Random thoughts journalistic:
• I promise not to devote yet another entire column to coverage of the April 9 election, but I couldn't help shuddering at a true fact that emerged during an editors' discussion on measuring the popularity of particular stories.
The Web allows us to track audience actions and interests in ways we never could 10 years ago, a practice that one editor urged us to employ with considered discipline. He pointed out that our top stories of 2012 in terms of simple audience numbers on a single day included our reporting on a visit to Woodfield by the Kardashian sisters, followed by a story on a sex crime so hideously stomach-churning that I disdain to unnecessarily repeat its details.
He wisely cautioned us against basing news coverage and play decisions, either in print or on the Web, solely on a story's potential to, in modern parlance, "attract eyeballs." Immersed as I am in election matters these days -- as all of us here at the Daily Herald are, in fact -- I was drawn to ponder the overwhelming effort we're putting in now on local election coverage, stories likely far down the Potential Readership Attraction list from celebrities in the suburbs or salacious sex crimes.
If "hits" and "clicks" were our only criteria, or even our chief criteria, for making news judgments we might have a much greater audience -- in print as well as online, I suppose. Thankfully -- at least to my way of thinking and in the interests of democracy -- they are not. The April 9 elections may capture the interest of only a small portion of suburban readers, unfortunate as that fact is, but they are critically important to everybody, and those who care enough to pay attention can count on getting some useful and engaging information here.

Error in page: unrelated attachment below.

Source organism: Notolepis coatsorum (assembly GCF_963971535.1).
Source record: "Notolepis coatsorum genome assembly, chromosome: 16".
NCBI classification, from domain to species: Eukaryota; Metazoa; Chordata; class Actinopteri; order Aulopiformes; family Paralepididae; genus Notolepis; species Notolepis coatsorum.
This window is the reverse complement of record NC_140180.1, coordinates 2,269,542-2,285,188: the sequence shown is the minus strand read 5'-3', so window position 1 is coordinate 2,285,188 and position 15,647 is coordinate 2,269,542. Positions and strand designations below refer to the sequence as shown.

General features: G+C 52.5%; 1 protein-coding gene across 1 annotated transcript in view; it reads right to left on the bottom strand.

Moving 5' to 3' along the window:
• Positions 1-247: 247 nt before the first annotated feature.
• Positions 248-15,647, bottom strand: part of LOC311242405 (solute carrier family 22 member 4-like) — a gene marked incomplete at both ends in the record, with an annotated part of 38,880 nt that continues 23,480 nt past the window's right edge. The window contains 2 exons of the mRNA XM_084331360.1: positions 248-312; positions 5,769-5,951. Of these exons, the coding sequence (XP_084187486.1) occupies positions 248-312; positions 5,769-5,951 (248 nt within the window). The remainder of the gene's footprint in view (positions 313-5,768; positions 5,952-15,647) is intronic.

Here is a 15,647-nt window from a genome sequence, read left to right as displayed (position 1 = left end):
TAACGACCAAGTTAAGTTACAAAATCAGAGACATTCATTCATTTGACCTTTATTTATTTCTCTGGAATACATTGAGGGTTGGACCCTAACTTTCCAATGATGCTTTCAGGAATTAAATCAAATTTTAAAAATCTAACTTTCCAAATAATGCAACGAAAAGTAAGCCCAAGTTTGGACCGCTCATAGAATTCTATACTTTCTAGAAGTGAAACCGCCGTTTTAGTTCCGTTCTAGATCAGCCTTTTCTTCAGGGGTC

• That may not be the best way to segue into sports talk, but it has been fun to watch and cover the remarkable Blackhawks start to the lockout-shortened season. Nothing like a historic win streak to rejuvenate the spirits of disgruntled fans and "attract eyeballs."
• I'm a bit mystified by the mounting press pressure on Derrick Rose to shake off his injury worries and get back out on the court, but I think the stories and columns are important. Yes, it was just a year ago when everyone seemed to be extolling Rose's grit and courage even as he continued to play with ever-more-serious injuries. But the writers' mission hasn't changed. Speculating and pontificating on the actions or inactions of superstars is an important part of the experience of being a fan. Knowledgeable writers, however fickle or consistent they may be, enhance that experience.
• In an interview this week, a school board candidate making a point about people's interaction on controversial topics speculated that, in comparison, our commenting participation has "probably" decreased since we began requiring commenters to identify themselves. It has, but not by much and, depending on the topic of the day, it continues to grow. My own personal reflection: Yes, a lot of people will jump in a conversation with snark and bitterness when they don't have to be identified with their remarks, but many also prefer to take part in more well-mannered dialogue. There's still plenty of fire and rudeness, not that anyone wants it, in the comments that appear now, but I believe more of the latter-style commenters are starting to come back.
• Jim Slusher, email@example.com, is an assistant managing editor at the Daily Herald. Follow him on Twitter and Facebook.